While childhood obesity continues to emerge as one of the major stories in our national conversation, here at Beyond Breakfast we want to make sure the issue of childhood hunger stays on the forefront as well. We already know that breakfast in the classroom is a powerful tool that can be used to fight childhood hunger, and we think it is important to talk about the devastating effects of food insecurity on children in America today.
First, let’s take a look at some sobering numbers. As reported on the Share Our Strength website, 17.2 million American households are struggling to put food on the table; 3.9 million of these households have children, which means 16 million children are at risk of hunger. Sixteen million children can be a big number to wrap our heads around, so let’s translate that—one in five children is at risk of hunger in America today; a full 20 percent. To determine which households at risk we don’t measure hunger, but rather “food security” and “food insecurity.” Let’s talk about what those terms mean.
What does it mean to be food insecure? “Food security” means that a household has access by all members at all times to enough food for an active, healthy life which includes (at a minimum) both the ready availability of nutritionally adequate and safe foods, and the ability to access the foods in socially acceptable ways (e.g. without stealing, scavenging, resorting to emergency food supplies, or other coping strategies). “Food insecurity” is defined as limited or uncertain availability of nutritionally adequate or safe foods, and uncertain/limited ability to acquire acceptable foods in acceptable ways. Food insecurity and food security are measured along a spectrum, which is divided into four ranges. The USDA breaks down food security and insecurity on their website in the following way:
- High Food Security: Households had no problems, or anxiety about, consistently accessing adequate food.
- Marginal Food Security: Households had problems at times, or anxiety about, accessing adequate food, but the quality, variety, and quantity of their food intake were not substantially reduced.
- Low Food Security: Households reduced the quality, variety, and desirability of their diets, but the quantity of food intake and normal eating patterns were not substantially disrupted.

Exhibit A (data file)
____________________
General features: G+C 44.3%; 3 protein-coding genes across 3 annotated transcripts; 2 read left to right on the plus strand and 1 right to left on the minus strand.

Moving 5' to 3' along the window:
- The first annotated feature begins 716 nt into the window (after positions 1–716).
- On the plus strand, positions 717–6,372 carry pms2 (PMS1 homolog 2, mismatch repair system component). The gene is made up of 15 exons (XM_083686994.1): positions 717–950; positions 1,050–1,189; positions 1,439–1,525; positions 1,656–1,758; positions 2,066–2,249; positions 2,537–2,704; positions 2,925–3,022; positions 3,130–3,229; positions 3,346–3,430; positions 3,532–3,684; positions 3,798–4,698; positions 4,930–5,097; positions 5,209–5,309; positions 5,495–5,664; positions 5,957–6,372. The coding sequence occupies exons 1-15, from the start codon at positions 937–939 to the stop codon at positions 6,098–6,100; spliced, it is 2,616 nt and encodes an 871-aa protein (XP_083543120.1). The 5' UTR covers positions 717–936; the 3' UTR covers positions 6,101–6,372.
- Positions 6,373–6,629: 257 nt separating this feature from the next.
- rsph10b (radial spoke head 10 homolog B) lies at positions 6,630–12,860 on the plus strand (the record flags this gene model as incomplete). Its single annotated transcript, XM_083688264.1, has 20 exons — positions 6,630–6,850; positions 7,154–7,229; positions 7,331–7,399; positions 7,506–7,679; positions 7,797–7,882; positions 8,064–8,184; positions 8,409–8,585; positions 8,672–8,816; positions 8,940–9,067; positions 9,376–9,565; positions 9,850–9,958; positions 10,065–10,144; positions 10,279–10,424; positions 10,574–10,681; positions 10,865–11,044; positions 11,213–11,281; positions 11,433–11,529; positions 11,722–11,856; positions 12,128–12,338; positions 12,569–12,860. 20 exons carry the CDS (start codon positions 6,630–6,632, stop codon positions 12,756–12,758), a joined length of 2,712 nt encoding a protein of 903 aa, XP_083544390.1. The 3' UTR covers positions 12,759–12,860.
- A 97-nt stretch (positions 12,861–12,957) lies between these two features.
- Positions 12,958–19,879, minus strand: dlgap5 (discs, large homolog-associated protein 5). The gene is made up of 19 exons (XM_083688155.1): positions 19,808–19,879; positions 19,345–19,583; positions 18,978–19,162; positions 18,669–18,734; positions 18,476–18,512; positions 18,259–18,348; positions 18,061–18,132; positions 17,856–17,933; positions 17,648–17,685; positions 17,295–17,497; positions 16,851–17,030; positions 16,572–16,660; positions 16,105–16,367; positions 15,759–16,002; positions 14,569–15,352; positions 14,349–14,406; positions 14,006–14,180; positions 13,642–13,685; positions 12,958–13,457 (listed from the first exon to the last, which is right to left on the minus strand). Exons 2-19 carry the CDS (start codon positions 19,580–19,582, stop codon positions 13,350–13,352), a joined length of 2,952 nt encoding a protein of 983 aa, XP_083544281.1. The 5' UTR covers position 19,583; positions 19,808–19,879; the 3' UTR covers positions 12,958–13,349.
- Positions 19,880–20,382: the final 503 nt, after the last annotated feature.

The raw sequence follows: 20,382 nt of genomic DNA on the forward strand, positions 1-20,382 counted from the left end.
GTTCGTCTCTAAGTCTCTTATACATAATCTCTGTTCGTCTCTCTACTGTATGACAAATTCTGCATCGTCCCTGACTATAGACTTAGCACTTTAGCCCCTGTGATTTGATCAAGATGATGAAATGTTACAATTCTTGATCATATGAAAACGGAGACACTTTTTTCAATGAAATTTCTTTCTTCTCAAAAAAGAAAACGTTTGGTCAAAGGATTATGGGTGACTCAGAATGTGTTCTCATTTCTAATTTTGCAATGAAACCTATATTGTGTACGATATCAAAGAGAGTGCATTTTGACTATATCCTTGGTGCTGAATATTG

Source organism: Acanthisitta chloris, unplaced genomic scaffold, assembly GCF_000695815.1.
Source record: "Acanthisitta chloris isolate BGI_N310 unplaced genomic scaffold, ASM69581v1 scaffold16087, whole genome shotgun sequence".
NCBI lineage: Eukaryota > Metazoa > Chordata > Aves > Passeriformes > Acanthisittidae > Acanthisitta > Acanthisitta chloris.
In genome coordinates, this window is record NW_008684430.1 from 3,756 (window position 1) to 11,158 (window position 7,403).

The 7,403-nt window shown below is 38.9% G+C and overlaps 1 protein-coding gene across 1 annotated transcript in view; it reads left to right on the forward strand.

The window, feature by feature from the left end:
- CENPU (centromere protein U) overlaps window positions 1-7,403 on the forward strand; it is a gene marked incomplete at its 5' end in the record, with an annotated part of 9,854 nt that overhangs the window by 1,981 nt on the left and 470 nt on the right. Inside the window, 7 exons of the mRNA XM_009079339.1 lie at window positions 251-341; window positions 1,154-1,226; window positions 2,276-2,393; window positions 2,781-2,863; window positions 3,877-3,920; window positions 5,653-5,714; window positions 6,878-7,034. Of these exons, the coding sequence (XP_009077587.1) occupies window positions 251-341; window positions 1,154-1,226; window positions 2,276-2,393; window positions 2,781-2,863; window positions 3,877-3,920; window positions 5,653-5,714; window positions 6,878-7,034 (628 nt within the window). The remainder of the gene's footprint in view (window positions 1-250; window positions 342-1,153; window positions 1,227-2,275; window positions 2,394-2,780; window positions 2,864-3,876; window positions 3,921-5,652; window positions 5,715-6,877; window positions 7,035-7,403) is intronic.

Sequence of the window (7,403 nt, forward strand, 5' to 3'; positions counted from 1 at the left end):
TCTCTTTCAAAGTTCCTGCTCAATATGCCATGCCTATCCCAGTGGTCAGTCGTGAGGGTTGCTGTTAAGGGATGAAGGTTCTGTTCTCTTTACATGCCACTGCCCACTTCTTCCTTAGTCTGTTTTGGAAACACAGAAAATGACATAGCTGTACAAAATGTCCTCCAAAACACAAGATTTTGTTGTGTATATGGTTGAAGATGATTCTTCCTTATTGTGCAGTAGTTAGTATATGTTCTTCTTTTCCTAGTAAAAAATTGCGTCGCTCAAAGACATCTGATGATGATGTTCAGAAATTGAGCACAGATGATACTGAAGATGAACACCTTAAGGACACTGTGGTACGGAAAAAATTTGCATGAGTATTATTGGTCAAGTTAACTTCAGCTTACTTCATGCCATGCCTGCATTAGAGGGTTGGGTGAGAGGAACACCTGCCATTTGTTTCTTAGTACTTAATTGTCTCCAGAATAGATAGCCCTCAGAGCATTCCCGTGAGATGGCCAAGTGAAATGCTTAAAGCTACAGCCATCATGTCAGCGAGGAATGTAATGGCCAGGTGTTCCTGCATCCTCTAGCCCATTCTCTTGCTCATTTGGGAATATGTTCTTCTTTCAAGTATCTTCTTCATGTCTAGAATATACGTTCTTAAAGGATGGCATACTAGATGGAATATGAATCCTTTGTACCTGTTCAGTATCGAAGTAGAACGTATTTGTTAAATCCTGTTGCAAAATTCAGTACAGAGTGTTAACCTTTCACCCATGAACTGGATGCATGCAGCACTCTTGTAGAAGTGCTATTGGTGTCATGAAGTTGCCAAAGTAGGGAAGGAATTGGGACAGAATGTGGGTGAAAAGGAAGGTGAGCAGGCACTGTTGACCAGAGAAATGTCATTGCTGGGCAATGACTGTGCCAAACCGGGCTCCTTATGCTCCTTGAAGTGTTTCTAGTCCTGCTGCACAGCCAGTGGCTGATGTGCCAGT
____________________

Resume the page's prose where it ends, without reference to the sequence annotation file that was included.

- Very Low Food Security: At times during the year, eating patterns of one or more household members were disrupted and food intake reduced because the household lacked money/resources for food.
Depending on how a household replies to survey questions regarding the four categories (above) they are placed in one of four categories: Least Severe, Somewhat More Severe, Midrange Severity, Most Severe. USDA food security statistics are compiled by the Census Bureau, based on a national food security survey which is conducted as an annual supplement to the monthly Current Population Survey (CPS)—the same survey that provides data for America’s monthly unemployment statistics, and annual income and poverty statistics. About 50,000 households respond to the food security questions each year in December. You can read the December 2010 “Household Food Security in the United States” report (PDF) online.
Share Our Strength reports additional information regarding food insecurity among American households:
- Rates of food insecurity were substantially higher than the national average among households with incomes near or below the Federal poverty line, among households with children headed by single parents, and among Black and Hispanic households.
- The typical food-secure household spent 27 percent more for food than the typical food-insecure household of the same size and composition.
- Fifty-nine percent of food-insecure households in the survey reported that in the previous month they had participated in one or more of the three largest Federal food and nutrition assistance programs: SNAP, WIC, and school lunch.
Is the issue of childhood hunger perhaps bigger than you thought? Do the numbers and statistics give you pause? Don’t pause for long—take action. You can be an advocate for ending childhood hunger in America, whether you are a parent, school food professional, a chef, a student, an administrator, or just a concerned member of your community. Hunger is a problem, but there are actionable solutions and you can help. At Beyond Breakfast we already know that breakfast is going to change the world, and more and more people across America are catching on to the positive benefits that breakfast-in-the-classroom programs can have to help end childhood hunger. We urge you to get involved and be a champion for breakfast in the classroom in your own community—people are already working to change the world, one breakfast at a time:
- The Food Research and Action Center (FRAC) knows that implementing, expanding, and protecting School Breakfast Programs is part of both the short-term and long-term solution to ending childhood hunger.
- Share Our Strength knows that through partnerships and grants we can give children a healthy way to start their day through effective school breakfast programs.
- Children’s Alliance knows that when you fight hunger with school breakfast programs, you are helping students learn all day long.
- The Hunger Action Center knows that breakfast is the most important meal of the day, and that only 8 million of the 18 million children qualified for free or reduced price meals in 2007 were taking advantage of the School Breakfast Program; they know that increasing the reimbursement rate will encourage more schools to participate, and give more children access to breakfast in school.
- In Texas, the Texas Hunger Initiative and Share Our Strength teamed up to fight childhood hunger, and they know that breakfast is an important tool in that fight—their goal is to give more kids a healthy start to their day through increasing participation in the School Breakfast Program.